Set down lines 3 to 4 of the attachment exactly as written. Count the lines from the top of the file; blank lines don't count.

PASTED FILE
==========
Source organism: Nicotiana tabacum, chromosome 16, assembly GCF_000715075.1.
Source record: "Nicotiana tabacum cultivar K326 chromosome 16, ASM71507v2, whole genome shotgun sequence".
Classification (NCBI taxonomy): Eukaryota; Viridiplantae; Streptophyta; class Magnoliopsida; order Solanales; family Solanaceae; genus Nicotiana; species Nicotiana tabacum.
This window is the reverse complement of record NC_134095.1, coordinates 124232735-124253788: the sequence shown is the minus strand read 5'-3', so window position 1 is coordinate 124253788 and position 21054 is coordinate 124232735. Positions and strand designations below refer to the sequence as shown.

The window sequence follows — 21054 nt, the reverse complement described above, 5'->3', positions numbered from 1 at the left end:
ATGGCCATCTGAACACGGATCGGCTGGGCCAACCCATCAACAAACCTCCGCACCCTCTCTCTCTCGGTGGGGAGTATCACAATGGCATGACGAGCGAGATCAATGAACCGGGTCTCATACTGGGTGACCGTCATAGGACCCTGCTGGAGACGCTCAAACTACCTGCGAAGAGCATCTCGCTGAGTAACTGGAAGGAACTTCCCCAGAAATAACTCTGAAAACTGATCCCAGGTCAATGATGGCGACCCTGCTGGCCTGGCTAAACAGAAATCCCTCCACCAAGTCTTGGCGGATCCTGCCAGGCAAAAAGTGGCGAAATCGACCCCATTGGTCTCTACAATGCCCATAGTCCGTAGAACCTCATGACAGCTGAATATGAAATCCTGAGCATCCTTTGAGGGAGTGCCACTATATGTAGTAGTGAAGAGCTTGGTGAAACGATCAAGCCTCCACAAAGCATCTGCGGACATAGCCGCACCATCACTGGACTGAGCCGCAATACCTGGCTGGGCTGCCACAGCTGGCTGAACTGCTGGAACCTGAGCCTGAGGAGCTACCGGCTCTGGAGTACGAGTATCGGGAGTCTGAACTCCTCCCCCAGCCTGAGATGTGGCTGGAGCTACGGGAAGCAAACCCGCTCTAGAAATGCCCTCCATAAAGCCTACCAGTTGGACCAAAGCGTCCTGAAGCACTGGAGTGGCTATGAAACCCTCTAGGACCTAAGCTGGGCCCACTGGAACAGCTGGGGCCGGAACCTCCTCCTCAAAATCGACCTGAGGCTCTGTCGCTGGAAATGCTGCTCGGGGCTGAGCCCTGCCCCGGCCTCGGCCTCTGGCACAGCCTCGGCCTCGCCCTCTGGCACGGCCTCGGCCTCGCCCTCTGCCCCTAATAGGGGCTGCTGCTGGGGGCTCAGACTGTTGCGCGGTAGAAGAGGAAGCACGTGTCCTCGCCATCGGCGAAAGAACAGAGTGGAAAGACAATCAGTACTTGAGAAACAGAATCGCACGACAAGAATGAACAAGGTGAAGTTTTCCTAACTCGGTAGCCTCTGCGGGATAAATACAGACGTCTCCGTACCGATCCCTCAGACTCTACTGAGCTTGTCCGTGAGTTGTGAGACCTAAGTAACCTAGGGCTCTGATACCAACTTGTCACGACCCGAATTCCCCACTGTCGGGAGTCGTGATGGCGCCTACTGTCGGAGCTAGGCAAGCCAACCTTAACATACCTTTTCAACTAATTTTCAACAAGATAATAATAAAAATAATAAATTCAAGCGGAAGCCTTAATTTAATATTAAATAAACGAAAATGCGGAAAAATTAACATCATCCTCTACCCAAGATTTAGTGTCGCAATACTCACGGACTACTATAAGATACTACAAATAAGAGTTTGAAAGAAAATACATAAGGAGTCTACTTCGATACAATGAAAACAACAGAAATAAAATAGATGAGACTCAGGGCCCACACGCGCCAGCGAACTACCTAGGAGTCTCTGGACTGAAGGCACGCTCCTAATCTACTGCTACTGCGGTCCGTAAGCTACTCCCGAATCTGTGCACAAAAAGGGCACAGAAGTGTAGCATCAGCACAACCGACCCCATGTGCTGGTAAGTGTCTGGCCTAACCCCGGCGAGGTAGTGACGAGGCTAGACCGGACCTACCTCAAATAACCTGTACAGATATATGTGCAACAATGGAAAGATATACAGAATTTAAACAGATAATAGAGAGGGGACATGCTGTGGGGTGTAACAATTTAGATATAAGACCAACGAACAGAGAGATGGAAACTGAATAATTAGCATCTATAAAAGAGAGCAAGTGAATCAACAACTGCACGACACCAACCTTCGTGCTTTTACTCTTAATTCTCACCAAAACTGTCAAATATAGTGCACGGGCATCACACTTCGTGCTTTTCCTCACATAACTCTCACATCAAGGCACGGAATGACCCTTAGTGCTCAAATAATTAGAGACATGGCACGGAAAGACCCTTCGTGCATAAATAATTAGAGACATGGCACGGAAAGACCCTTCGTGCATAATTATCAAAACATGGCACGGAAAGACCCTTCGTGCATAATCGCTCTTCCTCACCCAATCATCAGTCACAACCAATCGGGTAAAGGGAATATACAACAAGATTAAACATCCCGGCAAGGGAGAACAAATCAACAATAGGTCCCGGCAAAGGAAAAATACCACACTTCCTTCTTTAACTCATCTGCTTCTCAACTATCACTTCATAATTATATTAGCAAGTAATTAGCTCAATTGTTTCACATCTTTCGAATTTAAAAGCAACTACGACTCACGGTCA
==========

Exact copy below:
Classification (NCBI taxonomy): Eukaryota; Viridiplantae; Streptophyta; class Magnoliopsida; order Solanales; family Solanaceae; genus Nicotiana; species Nicotiana tabacum.
This window is the reverse complement of record NC_134095.1, coordinates 124232735-124253788: the sequence shown is the minus strand read 5'-3', so window position 1 is coordinate 124253788 and position 21054 is coordinate 124232735. Positions and strand designations below refer to the sequence as shown.